This production was reviewed in The Times newspaper the following day, which gave it a generally positive assessment, with some reservations. "It is unfortunate that Mr. Serling has allowed a saccharine romance to intrude into this self-sufficient and wholly masculine situation. Otherwise his touch is sure. Although physically miscast as the fighter, Mr. Sean Connery played with a shambling and inarticulate charm that almost made the love affair credible."

Dutch television version

In 1959 Dutch television adapted the story as Requiem voor een zwaargewicht.

Ko Van Dijk    ... Malloy
Ton Van Duinhoven ... Manager
Jan Blasser ... Verzorger

Film version

Ralph Nelson also directed a movie version in 1962 with Anthony Quinn in the role originated by Jack Palance, with Jackie Gleason and Mickey Rooney in the parts portrayed on television by Keenan Wynn and his father Ed Wynn. The part of social worker Grace Miller in the film went to Julie Harris

Muhammad Ali, then still using his birth name, Cassius Clay, appears as Quinn's opponent in a boxing match at the beginning of the movie, a memorable sequence filmed with the camera providing Quinn's point of view as the unstoppable Clay rapidly punches directly at the movie audience.

The film version is somewhat bleaker in its plotline than the original teleplay. Mountain is to interview for a counselor position at a children's camp, but he gets drunk with Maish instead. He embarrasses himself at the hotel where the interview is to take place, behaving drunkenly in plain sight of the camp owners. Grace follows Mountain home to try to understand what went wrong, and though they are attracted to each other, Mountain's aggression scares Grace off. She confronts Maish in tears, condemning him for controlling Mountain and ruining his chance to make a new life for himself.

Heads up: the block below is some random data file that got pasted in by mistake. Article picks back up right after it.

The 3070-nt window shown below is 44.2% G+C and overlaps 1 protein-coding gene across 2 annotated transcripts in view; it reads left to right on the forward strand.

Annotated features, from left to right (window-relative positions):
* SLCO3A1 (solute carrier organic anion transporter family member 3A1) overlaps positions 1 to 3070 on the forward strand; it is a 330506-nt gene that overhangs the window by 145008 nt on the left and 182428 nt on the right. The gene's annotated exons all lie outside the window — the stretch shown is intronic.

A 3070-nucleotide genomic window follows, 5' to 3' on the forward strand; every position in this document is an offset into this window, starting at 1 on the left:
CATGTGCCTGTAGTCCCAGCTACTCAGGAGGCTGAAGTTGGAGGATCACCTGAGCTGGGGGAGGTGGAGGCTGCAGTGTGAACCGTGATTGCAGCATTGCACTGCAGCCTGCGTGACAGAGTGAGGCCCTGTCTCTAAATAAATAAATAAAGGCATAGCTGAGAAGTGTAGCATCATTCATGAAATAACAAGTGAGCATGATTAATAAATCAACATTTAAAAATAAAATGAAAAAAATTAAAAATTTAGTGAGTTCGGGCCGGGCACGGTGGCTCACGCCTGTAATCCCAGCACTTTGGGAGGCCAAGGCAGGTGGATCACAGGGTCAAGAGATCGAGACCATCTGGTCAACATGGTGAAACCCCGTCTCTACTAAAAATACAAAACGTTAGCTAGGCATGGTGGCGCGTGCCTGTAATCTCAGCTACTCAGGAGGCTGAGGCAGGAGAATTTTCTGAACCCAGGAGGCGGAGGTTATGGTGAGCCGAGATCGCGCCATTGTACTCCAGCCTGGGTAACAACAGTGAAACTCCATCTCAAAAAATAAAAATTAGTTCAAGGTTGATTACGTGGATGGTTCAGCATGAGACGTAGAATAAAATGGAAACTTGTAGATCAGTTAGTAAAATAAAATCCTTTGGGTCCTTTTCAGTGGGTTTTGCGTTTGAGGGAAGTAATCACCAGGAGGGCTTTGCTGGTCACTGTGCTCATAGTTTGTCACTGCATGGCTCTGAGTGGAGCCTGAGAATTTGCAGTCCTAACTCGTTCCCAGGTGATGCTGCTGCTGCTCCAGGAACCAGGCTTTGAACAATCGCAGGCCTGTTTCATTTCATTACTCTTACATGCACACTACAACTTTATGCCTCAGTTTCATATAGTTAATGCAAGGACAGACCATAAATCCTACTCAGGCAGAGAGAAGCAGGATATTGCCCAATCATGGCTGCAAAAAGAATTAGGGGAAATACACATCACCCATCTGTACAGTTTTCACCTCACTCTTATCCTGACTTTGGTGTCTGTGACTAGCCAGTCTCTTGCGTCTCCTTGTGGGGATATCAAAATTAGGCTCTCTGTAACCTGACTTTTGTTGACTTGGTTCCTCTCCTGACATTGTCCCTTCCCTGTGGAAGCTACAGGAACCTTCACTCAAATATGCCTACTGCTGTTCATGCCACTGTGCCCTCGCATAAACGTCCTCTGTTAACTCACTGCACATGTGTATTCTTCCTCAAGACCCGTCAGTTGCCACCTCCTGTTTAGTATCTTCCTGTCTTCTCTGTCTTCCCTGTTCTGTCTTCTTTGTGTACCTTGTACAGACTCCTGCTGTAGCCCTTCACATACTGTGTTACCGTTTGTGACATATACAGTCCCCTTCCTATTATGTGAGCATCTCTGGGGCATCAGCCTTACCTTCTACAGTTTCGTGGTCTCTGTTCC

To pay off Maish's gambling debts, Mountain agrees to perform as an Indian, "wrestling" dwarves in a staged match. Humiliated, he changes his mind and is about to leave when "Ma" Greeny and her thugs threaten Maish. In the last scene of the film, Mountain enters the ring, ridiculed by the crowd.

Anthony Quinn ... Luis 'Mountain' Rivera

Jackie Gleason        ... Maish Rennick
Mickey Rooney ... Army
Julie Harris ... Grace Miller
Stanley Adams ... Perelli (as Stan Adams)
Madame Spivy ... Ma Greeny
Cassius Clay ... Himself

Val Avery    ... Young fighter's promoter
Herbie Faye ... Charlie, the Bartender
Jack Dempsey ... Himself
Haystacks Calhoun ... Himself

The Man in the Funny Suit

In 1960, Ralph Nelson wrote and directed The Man in the Funny Suit, a dramatic account of Keenan Wynn's travails in helping his father, legendary comedian Ed Wynn, play such a serious role on live television in Requiem for a Heavyweight. Ed Wynn went on to play equally serious roles in The Great Man and the 1959 version of The Diary of Anne Frank. The Man in the Funny Suit was telecast as an installment of the Westinghouse Desilu Playhouse with Rod Serling and Red Skelton playing themselves. The Man in the Funny Suit is available for public viewing at The Paley Center for Media in New York Citymarker and Los Angelesmarker.

Keenan Wynn ... Keenan Wynn

Ed Wynn ... Ed Wynn

Rod Serling ... Rod Serling

Maxine Stuart ... Sharley Wynn

Ralph Nelson ... Ralph Nelson

Red Skelton ... Red Skelton

Bob Mathias ... Bob Mathias

William Roerick ... Martin Manulis

Max Rosenbloom ... Slapsie Maxie Rosenbloom

Seymour Berns ... Skelton's Director

Robin Blake ... Script Girl

Joey Faye ... Latecomer

Ned Glass ... Ed Wynn's Understudy

Charlene Glazer ... Secretary

Drew Handley ... Assistant Director

Robert H. Harris ... Technical Director

Richard Joy ... Announcer

Bill Walker ... Porter